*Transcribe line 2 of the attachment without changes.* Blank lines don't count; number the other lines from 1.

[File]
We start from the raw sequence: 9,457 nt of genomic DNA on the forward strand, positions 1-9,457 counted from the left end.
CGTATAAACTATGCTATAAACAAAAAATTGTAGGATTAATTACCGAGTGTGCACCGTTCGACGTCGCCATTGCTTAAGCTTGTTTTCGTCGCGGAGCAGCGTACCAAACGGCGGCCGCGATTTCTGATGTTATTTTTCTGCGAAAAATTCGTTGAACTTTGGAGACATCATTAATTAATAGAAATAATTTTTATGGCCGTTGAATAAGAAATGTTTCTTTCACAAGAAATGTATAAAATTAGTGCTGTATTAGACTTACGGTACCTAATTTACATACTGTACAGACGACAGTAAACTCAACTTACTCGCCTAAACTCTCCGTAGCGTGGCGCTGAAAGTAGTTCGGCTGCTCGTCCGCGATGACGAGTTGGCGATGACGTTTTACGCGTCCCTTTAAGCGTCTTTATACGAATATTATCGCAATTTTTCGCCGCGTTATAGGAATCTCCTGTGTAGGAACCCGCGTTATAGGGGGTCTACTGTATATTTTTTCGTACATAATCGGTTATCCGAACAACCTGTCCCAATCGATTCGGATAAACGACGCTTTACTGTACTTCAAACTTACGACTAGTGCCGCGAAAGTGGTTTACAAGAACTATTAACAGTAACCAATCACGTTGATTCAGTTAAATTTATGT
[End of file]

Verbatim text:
CGTATAAACTATGCTATAAACAAAAAATTGTAGGATTAATTACCGAGTGTGCACCGTTCGACGTCGCCATTGCTTAAGCTTGTTTTCGTCGCGGAGCAGCGTACCAAACGGCGGCCGCGATTTCTGATGTTATTTTTCTGCGAAAAATTCGTTGAACTTTGGAGACATCATTAATTAATAGAAATAATTTTTATGGCCGTTGAATAAGAAATGTTTCTTTCACAAGAAATGTATAAAATTAGTGCTGTATTAGACTTACGGTACCTAATTTACATACTGTACAGACGACAGTAAACTCAACTTACTCGCCTAAACTCTCCGTAGCGTGGCGCTGAAAGTAGTTCGGCTGCTCGTCCGCGATGACGAGTTGGCGATGACGTTTTACGCGTCCCTTTAAGCGTCTTTATACGAATATTATCGCAATTTTTCGCCGCGTTATAGGAATCTCCTGTGTAGGAACCCGCGTTATAGGGGGTCTACTGTATATTTTTTCGTACATAATCGGTTATCCGAACAACCTGTCCCAATCGATTCGGATAAACGACGCTTTACTGTACTTCAAACTTACGACTAGTGCCGCGAAAGTGGTTTACAAGAACTATTAACAGTAACCAATCACGTTGATTCAGTTAAATTTATGT